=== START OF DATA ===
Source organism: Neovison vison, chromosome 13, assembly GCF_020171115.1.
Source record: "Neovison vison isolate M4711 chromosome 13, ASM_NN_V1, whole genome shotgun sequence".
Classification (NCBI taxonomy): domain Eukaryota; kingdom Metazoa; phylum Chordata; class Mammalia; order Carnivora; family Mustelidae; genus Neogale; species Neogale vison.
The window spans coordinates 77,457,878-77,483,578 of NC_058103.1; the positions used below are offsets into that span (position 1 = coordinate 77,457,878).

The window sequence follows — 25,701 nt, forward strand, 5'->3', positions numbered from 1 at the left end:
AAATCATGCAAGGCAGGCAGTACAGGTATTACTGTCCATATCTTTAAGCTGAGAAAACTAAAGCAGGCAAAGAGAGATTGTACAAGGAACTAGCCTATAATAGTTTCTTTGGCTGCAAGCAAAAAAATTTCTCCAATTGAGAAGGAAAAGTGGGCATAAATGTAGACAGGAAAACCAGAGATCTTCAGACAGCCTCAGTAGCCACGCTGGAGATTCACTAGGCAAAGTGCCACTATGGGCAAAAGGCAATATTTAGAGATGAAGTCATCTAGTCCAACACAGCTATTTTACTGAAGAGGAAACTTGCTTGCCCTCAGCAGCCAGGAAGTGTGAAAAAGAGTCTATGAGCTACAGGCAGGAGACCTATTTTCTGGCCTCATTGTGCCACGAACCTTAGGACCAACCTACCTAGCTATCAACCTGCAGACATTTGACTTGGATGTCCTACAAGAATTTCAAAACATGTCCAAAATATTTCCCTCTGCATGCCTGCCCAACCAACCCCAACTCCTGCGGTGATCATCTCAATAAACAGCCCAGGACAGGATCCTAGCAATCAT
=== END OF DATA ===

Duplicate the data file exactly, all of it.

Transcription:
Source organism: Neovison vison, chromosome 13, assembly GCF_020171115.1.
Source record: "Neovison vison isolate M4711 chromosome 13, ASM_NN_V1, whole genome shotgun sequence".
Classification (NCBI taxonomy): domain Eukaryota; kingdom Metazoa; phylum Chordata; class Mammalia; order Carnivora; family Mustelidae; genus Neogale; species Neogale vison.
The window spans coordinates 77,457,878-77,483,578 of NC_058103.1; the positions used below are offsets into that span (position 1 = coordinate 77,457,878).

The window sequence follows — 25,701 nt, forward strand, 5'->3', positions numbered from 1 at the left end:
AAATCATGCAAGGCAGGCAGTACAGGTATTACTGTCCATATCTTTAAGCTGAGAAAACTAAAGCAGGCAAAGAGAGATTGTACAAGGAACTAGCCTATAATAGTTTCTTTGGCTGCAAGCAAAAAAATTTCTCCAATTGAGAAGGAAAAGTGGGCATAAATGTAGACAGGAAAACCAGAGATCTTCAGACAGCCTCAGTAGCCACGCTGGAGATTCACTAGGCAAAGTGCCACTATGGGCAAAAGGCAATATTTAGAGATGAAGTCATCTAGTCCAACACAGCTATTTTACTGAAGAGGAAACTTGCTTGCCCTCAGCAGCCAGGAAGTGTGAAAAAGAGTCTATGAGCTACAGGCAGGAGACCTATTTTCTGGCCTCATTGTGCCACGAACCTTAGGACCAACCTACCTAGCTATCAACCTGCAGACATTTGACTTGGATGTCCTACAAGAATTTCAAAACATGTCCAAAATATTTCCCTCTGCATGCCTGCCCAACCAACCCCAACTCCTGCGGTGATCATCTCAATAAACAGCCCAGGACAGGATCCTAGCAATCAT